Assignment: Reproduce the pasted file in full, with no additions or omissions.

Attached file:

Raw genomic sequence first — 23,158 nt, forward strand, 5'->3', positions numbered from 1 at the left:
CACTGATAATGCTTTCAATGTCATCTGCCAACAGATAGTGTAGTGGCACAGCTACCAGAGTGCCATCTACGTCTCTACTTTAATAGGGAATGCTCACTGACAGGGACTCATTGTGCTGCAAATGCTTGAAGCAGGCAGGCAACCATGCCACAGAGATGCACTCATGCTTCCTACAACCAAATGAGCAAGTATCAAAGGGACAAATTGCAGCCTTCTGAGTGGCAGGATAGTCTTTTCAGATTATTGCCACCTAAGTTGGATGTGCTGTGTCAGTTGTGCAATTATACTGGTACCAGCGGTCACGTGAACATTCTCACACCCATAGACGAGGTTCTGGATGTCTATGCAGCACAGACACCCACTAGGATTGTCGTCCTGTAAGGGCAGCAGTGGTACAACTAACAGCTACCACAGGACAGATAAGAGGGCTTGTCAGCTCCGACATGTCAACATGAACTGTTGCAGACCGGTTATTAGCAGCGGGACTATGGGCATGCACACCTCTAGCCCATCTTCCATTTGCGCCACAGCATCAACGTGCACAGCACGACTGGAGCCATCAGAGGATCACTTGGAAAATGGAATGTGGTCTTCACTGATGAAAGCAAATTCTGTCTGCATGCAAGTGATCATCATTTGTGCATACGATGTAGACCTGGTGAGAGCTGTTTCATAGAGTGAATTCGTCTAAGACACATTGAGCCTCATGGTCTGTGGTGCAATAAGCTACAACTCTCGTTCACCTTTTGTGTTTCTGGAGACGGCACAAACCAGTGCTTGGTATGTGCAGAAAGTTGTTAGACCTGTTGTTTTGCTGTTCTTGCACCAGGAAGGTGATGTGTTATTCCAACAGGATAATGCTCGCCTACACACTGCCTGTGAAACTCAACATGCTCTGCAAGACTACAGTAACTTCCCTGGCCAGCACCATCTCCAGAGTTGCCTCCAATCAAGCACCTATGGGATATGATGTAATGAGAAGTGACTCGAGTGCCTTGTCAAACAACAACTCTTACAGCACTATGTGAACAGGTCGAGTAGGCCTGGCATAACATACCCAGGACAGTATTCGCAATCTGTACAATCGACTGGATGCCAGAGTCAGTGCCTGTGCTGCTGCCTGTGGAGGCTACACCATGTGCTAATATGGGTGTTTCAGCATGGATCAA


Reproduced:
Raw genomic sequence first — 23,158 nt, forward strand, 5'->3', positions numbered from 1 at the left:
CACTGATAATGCTTTCAATGTCATCTGCCAACAGATAGTGTAGTGGCACAGCTACCAGAGTGCCATCTACGTCTCTACTTTAATAGGGAATGCTCACTGACAGGGACTCATTGTGCTGCAAATGCTTGAAGCAGGCAGGCAACCATGCCACAGAGATGCACTCATGCTTCCTACAACCAAATGAGCAAGTATCAAAGGGACAAATTGCAGCCTTCTGAGTGGCAGGATAGTCTTTTCAGATTATTGCCACCTAAGTTGGATGTGCTGTGTCAGTTGTGCAATTATACTGGTACCAGCGGTCACGTGAACATTCTCACACCCATAGACGAGGTTCTGGATGTCTATGCAGCACAGACACCCACTAGGATTGTCGTCCTGTAAGGGCAGCAGTGGTACAACTAACAGCTACCACAGGACAGATAAGAGGGCTTGTCAGCTCCGACATGTCAACATGAACTGTTGCAGACCGGTTATTAGCAGCGGGACTATGGGCATGCACACCTCTAGCCCATCTTCCATTTGCGCCACAGCATCAACGTGCACAGCACGACTGGAGCCATCAGAGGATCACTTGGAAAATGGAATGTGGTCTTCACTGATGAAAGCAAATTCTGTCTGCATGCAAGTGATCATCATTTGTGCATACGATGTAGACCTGGTGAGAGCTGTTTCATAGAGTGAATTCGTCTAAGACACATTGAGCCTCATGGTCTGTGGTGCAATAAGCTACAACTCTCGTTCACCTTTTGTGTTTCTGGAGACGGCACAAACCAGTGCTTGGTATGTGCAGAAAGTTGTTAGACCTGTTGTTTTGCTGTTCTTGCACCAGGAAGGTGATGTGTTATTCCAACAGGATAATGCTCGCCTACACACTGCCTGTGAAACTCAACATGCTCTGCAAGACTACAGTAACTTCCCTGGCCAGCACCATCTCCAGAGTTGCCTCCAATCAAGCACCTATGGGATATGATGTAATGAGAAGTGACTCGAGTGCCTTGTCAAACAACAACTCTTACAGCACTATGTGAACAGGTCGAGTAGGCCTGGCATAACATACCCAGGACAGTATTCGCAATCTGTACAATCGACTGGATGCCAGAGTCAGTGCCTGTGCTGCTGCCTGTGGAGGCTACACCATGTGCTAATATGGGTGTTTCAGCATGGATCAA